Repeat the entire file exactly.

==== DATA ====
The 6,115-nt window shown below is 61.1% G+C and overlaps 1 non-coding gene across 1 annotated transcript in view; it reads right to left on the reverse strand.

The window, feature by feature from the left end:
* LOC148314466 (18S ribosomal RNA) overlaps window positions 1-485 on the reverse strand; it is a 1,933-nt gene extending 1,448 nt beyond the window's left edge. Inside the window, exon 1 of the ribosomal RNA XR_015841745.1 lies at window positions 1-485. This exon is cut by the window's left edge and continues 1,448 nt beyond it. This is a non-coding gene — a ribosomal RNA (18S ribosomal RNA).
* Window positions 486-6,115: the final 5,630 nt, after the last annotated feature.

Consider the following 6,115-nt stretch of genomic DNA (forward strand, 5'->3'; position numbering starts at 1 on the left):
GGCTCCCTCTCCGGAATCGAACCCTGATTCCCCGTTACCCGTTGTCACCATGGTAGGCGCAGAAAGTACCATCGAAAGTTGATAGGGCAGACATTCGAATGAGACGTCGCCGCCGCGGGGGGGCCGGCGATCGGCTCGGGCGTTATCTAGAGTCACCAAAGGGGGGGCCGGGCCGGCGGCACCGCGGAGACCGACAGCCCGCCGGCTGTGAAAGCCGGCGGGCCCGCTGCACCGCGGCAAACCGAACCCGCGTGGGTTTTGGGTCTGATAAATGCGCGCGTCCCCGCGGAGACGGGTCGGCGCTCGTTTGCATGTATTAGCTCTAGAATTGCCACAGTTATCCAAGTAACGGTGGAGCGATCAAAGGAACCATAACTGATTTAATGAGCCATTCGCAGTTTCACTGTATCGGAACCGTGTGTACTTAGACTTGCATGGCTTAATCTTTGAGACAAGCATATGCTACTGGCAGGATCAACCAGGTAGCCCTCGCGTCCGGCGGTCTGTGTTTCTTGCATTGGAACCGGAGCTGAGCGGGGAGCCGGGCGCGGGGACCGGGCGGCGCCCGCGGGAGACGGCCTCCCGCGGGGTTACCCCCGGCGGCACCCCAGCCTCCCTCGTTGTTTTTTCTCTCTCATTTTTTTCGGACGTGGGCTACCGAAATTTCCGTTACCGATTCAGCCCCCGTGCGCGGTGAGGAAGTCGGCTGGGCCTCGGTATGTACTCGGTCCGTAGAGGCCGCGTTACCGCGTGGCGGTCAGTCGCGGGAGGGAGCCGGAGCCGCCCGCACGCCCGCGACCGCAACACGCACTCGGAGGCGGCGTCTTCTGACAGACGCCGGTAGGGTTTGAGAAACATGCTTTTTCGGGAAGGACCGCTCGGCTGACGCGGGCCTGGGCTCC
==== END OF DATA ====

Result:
The 6,115-nt window shown below is 61.1% G+C and overlaps 1 non-coding gene across 1 annotated transcript in view; it reads right to left on the reverse strand.

The window, feature by feature from the left end:
* LOC148314466 (18S ribosomal RNA) overlaps window positions 1-485 on the reverse strand; it is a 1,933-nt gene extending 1,448 nt beyond the window's left edge. Inside the window, exon 1 of the ribosomal RNA XR_015841745.1 lies at window positions 1-485. This exon is cut by the window's left edge and continues 1,448 nt beyond it. This is a non-coding gene — a ribosomal RNA (18S ribosomal RNA).
* Window positions 486-6,115: the final 5,630 nt, after the last annotated feature.

Consider the following 6,115-nt stretch of genomic DNA (forward strand, 5'->3'; position numbering starts at 1 on the left):
GGCTCCCTCTCCGGAATCGAACCCTGATTCCCCGTTACCCGTTGTCACCATGGTAGGCGCAGAAAGTACCATCGAAAGTTGATAGGGCAGACATTCGAATGAGACGTCGCCGCCGCGGGGGGGCCGGCGATCGGCTCGGGCGTTATCTAGAGTCACCAAAGGGGGGGCCGGGCCGGCGGCACCGCGGAGACCGACAGCCCGCCGGCTGTGAAAGCCGGCGGGCCCGCTGCACCGCGGCAAACCGAACCCGCGTGGGTTTTGGGTCTGATAAATGCGCGCGTCCCCGCGGAGACGGGTCGGCGCTCGTTTGCATGTATTAGCTCTAGAATTGCCACAGTTATCCAAGTAACGGTGGAGCGATCAAAGGAACCATAACTGATTTAATGAGCCATTCGCAGTTTCACTGTATCGGAACCGTGTGTACTTAGACTTGCATGGCTTAATCTTTGAGACAAGCATATGCTACTGGCAGGATCAACCAGGTAGCCCTCGCGTCCGGCGGTCTGTGTTTCTTGCATTGGAACCGGAGCTGAGCGGGGAGCCGGGCGCGGGGACCGGGCGGCGCCCGCGGGAGACGGCCTCCCGCGGGGTTACCCCCGGCGGCACCCCAGCCTCCCTCGTTGTTTTTTCTCTCTCATTTTTTTCGGACGTGGGCTACCGAAATTTCCGTTACCGATTCAGCCCCCGTGCGCGGTGAGGAAGTCGGCTGGGCCTCGGTATGTACTCGGTCCGTAGAGGCCGCGTTACCGCGTGGCGGTCAGTCGCGGGAGGGAGCCGGAGCCGCCCGCACGCCCGCGACCGCAACACGCACTCGGAGGCGGCGTCTTCTGACAGACGCCGGTAGGGTTTGAGAAACATGCTTTTTCGGGAAGGACCGCTCGGCTGACGCGGGCCTGGGCTCC